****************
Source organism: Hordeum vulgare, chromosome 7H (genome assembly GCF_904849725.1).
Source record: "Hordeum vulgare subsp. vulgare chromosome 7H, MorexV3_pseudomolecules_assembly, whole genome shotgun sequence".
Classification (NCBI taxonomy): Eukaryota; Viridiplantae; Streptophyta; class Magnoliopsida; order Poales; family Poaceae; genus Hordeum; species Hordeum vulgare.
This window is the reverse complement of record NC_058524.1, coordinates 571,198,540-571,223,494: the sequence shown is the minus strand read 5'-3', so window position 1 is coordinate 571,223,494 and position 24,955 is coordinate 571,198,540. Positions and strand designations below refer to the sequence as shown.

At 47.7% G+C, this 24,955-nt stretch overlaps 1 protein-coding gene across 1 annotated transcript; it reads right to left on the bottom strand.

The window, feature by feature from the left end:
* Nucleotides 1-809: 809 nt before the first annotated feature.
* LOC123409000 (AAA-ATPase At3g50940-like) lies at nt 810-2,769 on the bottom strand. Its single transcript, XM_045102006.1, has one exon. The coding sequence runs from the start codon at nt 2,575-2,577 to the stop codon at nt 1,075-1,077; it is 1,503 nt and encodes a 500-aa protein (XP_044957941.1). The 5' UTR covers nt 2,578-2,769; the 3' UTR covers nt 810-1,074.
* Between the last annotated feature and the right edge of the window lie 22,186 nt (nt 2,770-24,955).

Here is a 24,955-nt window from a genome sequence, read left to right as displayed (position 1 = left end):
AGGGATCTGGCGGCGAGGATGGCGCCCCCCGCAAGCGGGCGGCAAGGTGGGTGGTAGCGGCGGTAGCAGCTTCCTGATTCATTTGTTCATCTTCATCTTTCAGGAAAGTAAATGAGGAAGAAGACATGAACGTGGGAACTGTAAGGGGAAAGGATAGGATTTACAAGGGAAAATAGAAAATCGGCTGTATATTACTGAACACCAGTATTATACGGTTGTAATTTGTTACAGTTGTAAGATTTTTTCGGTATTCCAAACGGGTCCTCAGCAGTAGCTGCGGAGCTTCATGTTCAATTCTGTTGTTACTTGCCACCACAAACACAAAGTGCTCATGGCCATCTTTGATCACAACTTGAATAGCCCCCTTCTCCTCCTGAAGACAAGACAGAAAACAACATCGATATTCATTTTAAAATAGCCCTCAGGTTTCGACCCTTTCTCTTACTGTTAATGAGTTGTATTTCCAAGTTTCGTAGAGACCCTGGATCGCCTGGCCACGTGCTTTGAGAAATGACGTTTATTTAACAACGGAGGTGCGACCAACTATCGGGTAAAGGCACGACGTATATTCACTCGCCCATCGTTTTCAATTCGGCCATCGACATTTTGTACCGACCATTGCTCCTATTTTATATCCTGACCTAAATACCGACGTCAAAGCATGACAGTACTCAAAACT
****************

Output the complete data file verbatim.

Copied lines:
Source organism: Hordeum vulgare, chromosome 7H (genome assembly GCF_904849725.1).
Source record: "Hordeum vulgare subsp. vulgare chromosome 7H, MorexV3_pseudomolecules_assembly, whole genome shotgun sequence".
Classification (NCBI taxonomy): Eukaryota; Viridiplantae; Streptophyta; class Magnoliopsida; order Poales; family Poaceae; genus Hordeum; species Hordeum vulgare.
This window is the reverse complement of record NC_058524.1, coordinates 571,198,540-571,223,494: the sequence shown is the minus strand read 5'-3', so window position 1 is coordinate 571,223,494 and position 24,955 is coordinate 571,198,540. Positions and strand designations below refer to the sequence as shown.

At 47.7% G+C, this 24,955-nt stretch overlaps 1 protein-coding gene across 1 annotated transcript; it reads right to left on the bottom strand.

The window, feature by feature from the left end:
* Nucleotides 1-809: 809 nt before the first annotated feature.
* LOC123409000 (AAA-ATPase At3g50940-like) lies at nt 810-2,769 on the bottom strand. Its single transcript, XM_045102006.1, has one exon. The coding sequence runs from the start codon at nt 2,575-2,577 to the stop codon at nt 1,075-1,077; it is 1,503 nt and encodes a 500-aa protein (XP_044957941.1). The 5' UTR covers nt 2,578-2,769; the 3' UTR covers nt 810-1,074.
* Between the last annotated feature and the right edge of the window lie 22,186 nt (nt 2,770-24,955).

Here is a 24,955-nt window from a genome sequence, read left to right as displayed (position 1 = left end):
AGGGATCTGGCGGCGAGGATGGCGCCCCCCGCAAGCGGGCGGCAAGGTGGGTGGTAGCGGCGGTAGCAGCTTCCTGATTCATTTGTTCATCTTCATCTTTCAGGAAAGTAAATGAGGAAGAAGACATGAACGTGGGAACTGTAAGGGGAAAGGATAGGATTTACAAGGGAAAATAGAAAATCGGCTGTATATTACTGAACACCAGTATTATACGGTTGTAATTTGTTACAGTTGTAAGATTTTTTCGGTATTCCAAACGGGTCCTCAGCAGTAGCTGCGGAGCTTCATGTTCAATTCTGTTGTTACTTGCCACCACAAACACAAAGTGCTCATGGCCATCTTTGATCACAACTTGAATAGCCCCCTTCTCCTCCTGAAGACAAGACAGAAAACAACATCGATATTCATTTTAAAATAGCCCTCAGGTTTCGACCCTTTCTCTTACTGTTAATGAGTTGTATTTCCAAGTTTCGTAGAGACCCTGGATCGCCTGGCCACGTGCTTTGAGAAATGACGTTTATTTAACAACGGAGGTGCGACCAACTATCGGGTAAAGGCACGACGTATATTCACTCGCCCATCGTTTTCAATTCGGCCATCGACATTTTGTACCGACCATTGCTCCTATTTTATATCCTGACCTAAATACCGACGTCAAAGCATGACAGTACTCAAAACT